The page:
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Silver Bullet member
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Discussion Starter · #1 · (Edited)
One of my neighbor's house just got broken into this week. He lost about $5000 in guns and $1000 in ammo. That was all that was taken so the theives knew exactly what they were looking for. Could have been the theives got a tip from the house appraiser or the appliance delivery guy, both of who where in his house recently.

Anyways, it got me to thinking a bit and I came up with a (possibly) hare-brained idea. Would there be any possible benefits to putting a tag behind the buttplate, and maybe between the stock and barrel with info such as...

This rifle was stolen from:
Your Name
Address
Phone #

Chances are the thief won't disasssemble the rifle because they are going to unload it as quickly as possible. The next guy that gets it may however, and from that there could be a paper trail from the seller, or at least a good description to give to law enforcement, etc.

What do you guys think of this idea?
 

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Admin Emeritus
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How about a 9mm between the eyes-
Anything would help.

I lost a bot more than that in my robbery with no leads months later. Same sort of MO but predominately Finnish handguns were taken.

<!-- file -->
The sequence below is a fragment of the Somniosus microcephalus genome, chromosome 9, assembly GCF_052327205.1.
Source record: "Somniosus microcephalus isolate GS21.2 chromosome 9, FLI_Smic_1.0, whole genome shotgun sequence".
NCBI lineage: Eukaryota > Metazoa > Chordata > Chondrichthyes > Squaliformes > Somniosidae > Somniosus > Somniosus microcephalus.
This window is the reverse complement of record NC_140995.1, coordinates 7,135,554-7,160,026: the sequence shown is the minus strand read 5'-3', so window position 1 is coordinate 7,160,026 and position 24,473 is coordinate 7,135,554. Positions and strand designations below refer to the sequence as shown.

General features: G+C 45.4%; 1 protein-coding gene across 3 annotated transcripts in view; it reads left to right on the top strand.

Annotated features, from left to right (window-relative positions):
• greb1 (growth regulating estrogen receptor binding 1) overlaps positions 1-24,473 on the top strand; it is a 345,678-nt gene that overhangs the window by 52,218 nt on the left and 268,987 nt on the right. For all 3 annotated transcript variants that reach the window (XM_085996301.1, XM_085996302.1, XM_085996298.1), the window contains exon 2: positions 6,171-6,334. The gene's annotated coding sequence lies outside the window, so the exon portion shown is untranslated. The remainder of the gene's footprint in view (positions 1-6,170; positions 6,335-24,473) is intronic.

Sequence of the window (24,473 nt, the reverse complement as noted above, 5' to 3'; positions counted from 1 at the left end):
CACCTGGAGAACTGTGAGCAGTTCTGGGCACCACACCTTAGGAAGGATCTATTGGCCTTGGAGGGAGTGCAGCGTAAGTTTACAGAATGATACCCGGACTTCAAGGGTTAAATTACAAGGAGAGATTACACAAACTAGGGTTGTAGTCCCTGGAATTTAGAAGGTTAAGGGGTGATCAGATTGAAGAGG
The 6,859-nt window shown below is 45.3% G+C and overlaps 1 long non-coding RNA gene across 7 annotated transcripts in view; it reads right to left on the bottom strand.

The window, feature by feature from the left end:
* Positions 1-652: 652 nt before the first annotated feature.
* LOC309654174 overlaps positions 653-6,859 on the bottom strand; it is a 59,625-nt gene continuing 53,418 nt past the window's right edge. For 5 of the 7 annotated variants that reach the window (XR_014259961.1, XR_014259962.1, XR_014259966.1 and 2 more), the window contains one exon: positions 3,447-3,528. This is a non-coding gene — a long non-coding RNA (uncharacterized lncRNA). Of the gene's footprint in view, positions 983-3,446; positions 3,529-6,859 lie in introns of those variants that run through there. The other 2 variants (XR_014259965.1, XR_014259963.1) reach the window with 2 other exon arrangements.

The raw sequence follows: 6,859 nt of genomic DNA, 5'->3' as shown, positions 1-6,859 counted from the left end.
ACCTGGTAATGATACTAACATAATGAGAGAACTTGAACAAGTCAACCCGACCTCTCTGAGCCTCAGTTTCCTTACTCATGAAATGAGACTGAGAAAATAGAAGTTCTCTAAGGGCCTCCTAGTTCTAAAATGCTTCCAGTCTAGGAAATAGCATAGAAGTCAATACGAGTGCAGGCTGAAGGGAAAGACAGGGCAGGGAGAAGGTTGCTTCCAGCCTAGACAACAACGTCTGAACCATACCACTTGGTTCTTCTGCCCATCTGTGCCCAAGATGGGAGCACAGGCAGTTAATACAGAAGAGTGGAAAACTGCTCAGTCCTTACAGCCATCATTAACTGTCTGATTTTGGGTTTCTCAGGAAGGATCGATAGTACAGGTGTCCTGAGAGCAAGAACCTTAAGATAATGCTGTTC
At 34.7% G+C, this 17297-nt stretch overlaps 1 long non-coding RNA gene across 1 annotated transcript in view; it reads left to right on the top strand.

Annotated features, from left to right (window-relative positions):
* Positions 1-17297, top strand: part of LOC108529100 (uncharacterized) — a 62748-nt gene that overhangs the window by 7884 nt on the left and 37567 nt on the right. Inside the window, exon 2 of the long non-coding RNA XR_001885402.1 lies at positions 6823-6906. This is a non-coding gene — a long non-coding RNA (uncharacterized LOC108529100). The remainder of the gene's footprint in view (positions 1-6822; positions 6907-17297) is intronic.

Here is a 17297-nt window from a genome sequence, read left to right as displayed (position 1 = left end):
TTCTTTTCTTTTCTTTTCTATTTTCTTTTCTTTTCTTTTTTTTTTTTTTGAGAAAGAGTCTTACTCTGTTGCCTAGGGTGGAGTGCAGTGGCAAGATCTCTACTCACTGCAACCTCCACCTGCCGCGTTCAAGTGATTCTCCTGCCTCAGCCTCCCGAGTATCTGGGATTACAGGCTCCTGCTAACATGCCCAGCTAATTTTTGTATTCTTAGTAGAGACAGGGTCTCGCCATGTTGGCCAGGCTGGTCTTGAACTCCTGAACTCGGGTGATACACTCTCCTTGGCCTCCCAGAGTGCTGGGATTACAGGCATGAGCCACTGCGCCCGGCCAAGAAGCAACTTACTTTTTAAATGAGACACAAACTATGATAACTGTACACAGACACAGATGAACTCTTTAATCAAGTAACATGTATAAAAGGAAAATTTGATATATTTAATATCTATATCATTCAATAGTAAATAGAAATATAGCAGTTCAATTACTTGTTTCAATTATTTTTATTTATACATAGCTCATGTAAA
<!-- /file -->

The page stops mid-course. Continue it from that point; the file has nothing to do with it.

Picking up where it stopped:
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Diamond w/Oak Clusters and Swords Bullet Member
None of your business.
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What if the firearm is sold to another thief? Then the other spook has your address. Not good.

I like Vic's idea.
 

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I like Vic's idea as well. Just curious though, where did your neighbor have his guns? Were they not in a safe? Or did the thieves break into his safe?
 

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You should always keep a detailed list of the guns you own; make, model and serial numbers in a safe deposit box! Note details such as importers stamps and modifications if any.

Consider stamping you driver's license number on the back of that buttplate. That won't provide the thieves with much instant information. Too many security problems and outright fraudulent uses of our Social Security numbers; so I won't consider using it for this purpose at all...
 

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Not likely the home appraiser. They have too much to lose if caught. But, a burglar is always someone you know. Who did your friend have conversations with in the last few months on a casual basis?
 

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Did your neighbor have a security system and was it armed? While they can be breached, a good system with motion detectors, battery backup, cellular call system is tough to beat unless the thieves are super pros...then a good dog is the best preventative...K9 type...I have had both...after a break-in...the safe saved all but my house gun at the time...it just sucks as you don't feel secure in your own home for quite a while.